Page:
Cautious optimism in Uganda’s private sector as PMI rises

Kitungulu said Uganda is starting to see a resumption in trade activities prompted by the government easing lockdown restrictions.
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Uganda’s private sector was cautiously optimistic during May focusing on a recovery in consumer demand as […]

Uganda’s private sector was cautiously optimistic during May focusing on a recovery in consumer demand as the government began to ease lockdown restrictions which have limited the movement of people throughout the country due to the coronavirus pandemic.

The figure for the latest Purchasing Managers Index (PMI) rose to 41.9 in May from the 21.6 in April.  Although higher, the figure still represents a continued deterioration in business conditions across the private sector compared to say February when the pandemic began to accelerate across the world.

The PMI is a composite index, calculated as a weighted average of five individual sub-components: New Orders (30%), Output (25%), Employment (20%), Suppliers’ Delivery Times (15%) and Stocks of Purchases (10%). Readings above 50.0 signal an improvement in business conditions on the previous month, while readings below 50.0 show deterioration.

Jibran Qureishi, the Regional Economist East Africa, Global Markets at Stanbic Bank said early this week, “Following the sharp decline in April, the PMI rebounded to 41.9 in May. Crucially, underlying domestic demand still remains weak. However, business sentiment has been boosted, by the gradual easing of lockdown restrictions. That being said, disruptions to supply chains and regional cross-border transport complications, will still remain challenges for private sector firms over the coming months.”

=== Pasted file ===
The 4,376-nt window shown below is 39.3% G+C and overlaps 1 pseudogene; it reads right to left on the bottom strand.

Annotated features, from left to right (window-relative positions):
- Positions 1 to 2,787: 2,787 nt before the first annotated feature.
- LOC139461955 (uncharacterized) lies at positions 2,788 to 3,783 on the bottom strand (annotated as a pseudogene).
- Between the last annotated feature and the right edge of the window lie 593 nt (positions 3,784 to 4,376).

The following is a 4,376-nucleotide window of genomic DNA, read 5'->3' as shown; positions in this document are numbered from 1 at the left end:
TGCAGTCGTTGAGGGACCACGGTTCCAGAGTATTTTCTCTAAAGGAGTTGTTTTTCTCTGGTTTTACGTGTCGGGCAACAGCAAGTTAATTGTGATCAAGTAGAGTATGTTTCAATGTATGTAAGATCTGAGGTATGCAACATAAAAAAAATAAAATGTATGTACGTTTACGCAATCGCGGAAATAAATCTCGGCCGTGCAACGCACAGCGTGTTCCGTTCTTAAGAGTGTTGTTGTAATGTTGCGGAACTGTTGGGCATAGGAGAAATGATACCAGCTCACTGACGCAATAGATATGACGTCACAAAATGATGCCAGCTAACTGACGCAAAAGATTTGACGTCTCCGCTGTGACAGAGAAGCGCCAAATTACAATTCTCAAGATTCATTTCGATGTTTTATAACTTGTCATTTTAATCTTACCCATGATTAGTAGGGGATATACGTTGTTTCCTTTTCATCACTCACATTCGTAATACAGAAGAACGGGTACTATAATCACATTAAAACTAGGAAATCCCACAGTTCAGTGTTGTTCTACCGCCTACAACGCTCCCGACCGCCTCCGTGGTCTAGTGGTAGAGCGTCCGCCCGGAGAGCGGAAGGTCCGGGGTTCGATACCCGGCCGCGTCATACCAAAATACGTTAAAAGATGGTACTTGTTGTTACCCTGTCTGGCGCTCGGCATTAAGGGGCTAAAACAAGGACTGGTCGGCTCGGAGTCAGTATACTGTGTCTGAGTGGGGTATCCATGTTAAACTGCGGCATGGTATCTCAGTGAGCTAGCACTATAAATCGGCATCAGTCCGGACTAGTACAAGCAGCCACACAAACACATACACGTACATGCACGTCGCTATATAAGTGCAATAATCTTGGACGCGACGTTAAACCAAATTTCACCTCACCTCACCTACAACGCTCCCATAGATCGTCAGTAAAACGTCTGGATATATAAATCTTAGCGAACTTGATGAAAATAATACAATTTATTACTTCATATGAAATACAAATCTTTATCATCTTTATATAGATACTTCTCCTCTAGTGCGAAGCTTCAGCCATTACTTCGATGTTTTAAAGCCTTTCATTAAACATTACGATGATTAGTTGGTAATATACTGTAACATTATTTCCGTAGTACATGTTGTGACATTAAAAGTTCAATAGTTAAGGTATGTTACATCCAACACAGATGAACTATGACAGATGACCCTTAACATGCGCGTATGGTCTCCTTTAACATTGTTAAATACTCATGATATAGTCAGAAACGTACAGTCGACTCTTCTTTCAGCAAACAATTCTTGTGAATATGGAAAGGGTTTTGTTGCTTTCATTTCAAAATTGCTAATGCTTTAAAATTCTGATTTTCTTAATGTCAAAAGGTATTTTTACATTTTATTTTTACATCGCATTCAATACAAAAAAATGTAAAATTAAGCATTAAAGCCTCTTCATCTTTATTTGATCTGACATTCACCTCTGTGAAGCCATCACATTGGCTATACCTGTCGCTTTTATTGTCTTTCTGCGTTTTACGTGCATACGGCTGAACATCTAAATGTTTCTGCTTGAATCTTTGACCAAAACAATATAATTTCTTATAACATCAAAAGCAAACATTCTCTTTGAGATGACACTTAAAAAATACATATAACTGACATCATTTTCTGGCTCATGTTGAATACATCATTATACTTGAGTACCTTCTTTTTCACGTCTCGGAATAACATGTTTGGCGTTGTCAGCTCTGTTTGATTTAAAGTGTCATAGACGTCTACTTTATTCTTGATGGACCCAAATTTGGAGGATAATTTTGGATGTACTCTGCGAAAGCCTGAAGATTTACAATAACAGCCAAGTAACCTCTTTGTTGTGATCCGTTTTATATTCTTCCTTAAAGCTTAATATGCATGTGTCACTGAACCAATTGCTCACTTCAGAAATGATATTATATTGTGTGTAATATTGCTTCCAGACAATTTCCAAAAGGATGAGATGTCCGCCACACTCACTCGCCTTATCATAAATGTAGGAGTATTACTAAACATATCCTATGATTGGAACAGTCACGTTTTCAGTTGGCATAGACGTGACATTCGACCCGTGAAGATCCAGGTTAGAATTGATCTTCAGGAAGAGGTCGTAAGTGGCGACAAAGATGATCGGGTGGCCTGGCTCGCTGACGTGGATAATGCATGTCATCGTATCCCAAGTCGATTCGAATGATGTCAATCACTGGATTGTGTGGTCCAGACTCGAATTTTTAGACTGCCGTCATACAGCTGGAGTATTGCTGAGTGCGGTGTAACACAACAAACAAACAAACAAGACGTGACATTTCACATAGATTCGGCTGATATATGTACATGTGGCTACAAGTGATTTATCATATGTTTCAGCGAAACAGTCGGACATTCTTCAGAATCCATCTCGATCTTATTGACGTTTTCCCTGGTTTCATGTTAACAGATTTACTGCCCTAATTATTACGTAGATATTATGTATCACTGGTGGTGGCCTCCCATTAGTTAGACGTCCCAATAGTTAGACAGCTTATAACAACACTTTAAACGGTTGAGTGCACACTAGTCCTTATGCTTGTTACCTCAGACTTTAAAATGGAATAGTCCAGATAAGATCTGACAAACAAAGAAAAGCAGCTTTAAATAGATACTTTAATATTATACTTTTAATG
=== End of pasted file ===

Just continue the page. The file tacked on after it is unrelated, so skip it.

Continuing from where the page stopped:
In May there were further reductions in output, new orders and employment. However there were also hopes of an improvement in economic activity once management of the pandemic in Uganda is strengthened.

According to the survey, sponsored by Stanbic Bank Uganda and produced by IHS Markit, business activity decreased for the third month running as panelists worried about Covid-19. However, there were some reports of conditions starting to return to normal.

Commenting on the report the Stanbic Head of Global Markets Kenneth Kitungulu said optimism was signaled regarding the 12-month outlook for activity following the negative sentiment in April. “Economic activity is picking up as government continues ease the lock down. As China begins to open up, we are starting to see a resumption in trade activities,” he said.

To further support the recovery, Bank of Uganda has reduced the Central Bank Rate to the lowest ever level to date of seven percent, but also projected a slowing of Uganda’s growth for 2020 from 3.0-4.0 percent to 2.5-3.5 percent. The Monetary Policy Committee noted that average lending rates had dropped to 17.7% in April 2020 from 19.9% during January owing to the Central Bank’s decisive move to ease liquidity conditions.

According to the survey, a lack of customers and temporary company closures contributed to a further decline in new orders. Staffing levels were scaled back in line with lower workloads and efforts to reduce costs.

Data showed that these attempts were generally successful as both staff costs and purchase prices decreased in May. This was despite some panelists reporting that a scarcity of materials had led to price rises for certain items. Companies lowered their own selling prices for the second month running as part of attempts to attract new business.

Firms signaled a reluctance to purchase additional raw materials and suggested that current inventory levels were sufficient for output requirements. As a result, both input buying and stocks of purchases fell. Where purchases were made, companies had to wait longer to receive items amid delays caused by bottlenecks in transportation.

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